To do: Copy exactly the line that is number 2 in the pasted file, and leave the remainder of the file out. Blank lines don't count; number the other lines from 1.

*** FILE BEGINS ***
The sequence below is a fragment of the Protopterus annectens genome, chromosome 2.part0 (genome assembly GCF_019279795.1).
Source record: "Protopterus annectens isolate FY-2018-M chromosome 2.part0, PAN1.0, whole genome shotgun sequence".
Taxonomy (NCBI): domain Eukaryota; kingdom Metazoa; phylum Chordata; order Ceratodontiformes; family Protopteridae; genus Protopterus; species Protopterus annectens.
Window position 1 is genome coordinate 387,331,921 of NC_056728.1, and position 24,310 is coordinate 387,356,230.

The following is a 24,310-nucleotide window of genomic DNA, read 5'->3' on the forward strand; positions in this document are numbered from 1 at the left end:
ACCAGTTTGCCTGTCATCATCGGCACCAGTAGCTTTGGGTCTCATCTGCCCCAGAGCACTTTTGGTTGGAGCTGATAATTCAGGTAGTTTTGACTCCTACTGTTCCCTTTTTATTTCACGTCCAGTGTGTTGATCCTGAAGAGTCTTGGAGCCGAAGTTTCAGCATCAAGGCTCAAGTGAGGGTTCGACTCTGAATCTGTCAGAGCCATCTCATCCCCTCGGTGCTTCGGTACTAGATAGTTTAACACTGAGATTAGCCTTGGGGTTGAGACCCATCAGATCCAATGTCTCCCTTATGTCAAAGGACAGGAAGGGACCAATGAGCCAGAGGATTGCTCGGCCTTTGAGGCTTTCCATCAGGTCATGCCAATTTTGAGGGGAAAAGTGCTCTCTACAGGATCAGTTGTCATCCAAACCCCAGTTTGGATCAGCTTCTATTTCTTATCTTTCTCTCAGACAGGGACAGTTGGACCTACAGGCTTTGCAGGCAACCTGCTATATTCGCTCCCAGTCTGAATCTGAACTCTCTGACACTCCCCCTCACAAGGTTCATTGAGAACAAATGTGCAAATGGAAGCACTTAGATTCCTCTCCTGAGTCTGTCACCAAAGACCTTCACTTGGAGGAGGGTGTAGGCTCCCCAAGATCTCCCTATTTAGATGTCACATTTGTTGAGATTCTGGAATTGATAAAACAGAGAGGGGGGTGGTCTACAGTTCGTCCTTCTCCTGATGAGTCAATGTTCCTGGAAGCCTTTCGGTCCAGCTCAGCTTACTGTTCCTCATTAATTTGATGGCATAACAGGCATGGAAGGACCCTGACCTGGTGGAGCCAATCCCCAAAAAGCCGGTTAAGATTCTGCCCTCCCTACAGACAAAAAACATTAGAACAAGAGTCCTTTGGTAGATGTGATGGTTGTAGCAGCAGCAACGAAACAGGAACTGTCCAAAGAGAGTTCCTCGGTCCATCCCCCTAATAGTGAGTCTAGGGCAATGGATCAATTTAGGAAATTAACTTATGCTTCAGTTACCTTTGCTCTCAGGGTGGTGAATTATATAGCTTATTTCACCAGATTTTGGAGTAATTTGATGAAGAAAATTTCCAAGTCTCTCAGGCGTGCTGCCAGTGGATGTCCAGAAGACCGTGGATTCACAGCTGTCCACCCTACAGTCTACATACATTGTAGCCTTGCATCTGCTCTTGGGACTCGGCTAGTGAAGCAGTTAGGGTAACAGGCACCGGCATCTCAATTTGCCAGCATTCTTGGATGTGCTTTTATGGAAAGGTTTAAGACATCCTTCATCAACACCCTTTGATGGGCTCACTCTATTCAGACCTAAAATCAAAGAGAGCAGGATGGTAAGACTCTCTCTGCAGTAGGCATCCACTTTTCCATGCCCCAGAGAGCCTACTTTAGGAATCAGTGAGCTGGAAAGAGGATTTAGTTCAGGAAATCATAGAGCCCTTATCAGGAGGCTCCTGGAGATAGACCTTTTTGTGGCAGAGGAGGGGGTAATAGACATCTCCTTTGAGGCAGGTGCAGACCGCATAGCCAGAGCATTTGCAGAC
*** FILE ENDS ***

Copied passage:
Source record: "Protopterus annectens isolate FY-2018-M chromosome 2.part0, PAN1.0, whole genome shotgun sequence".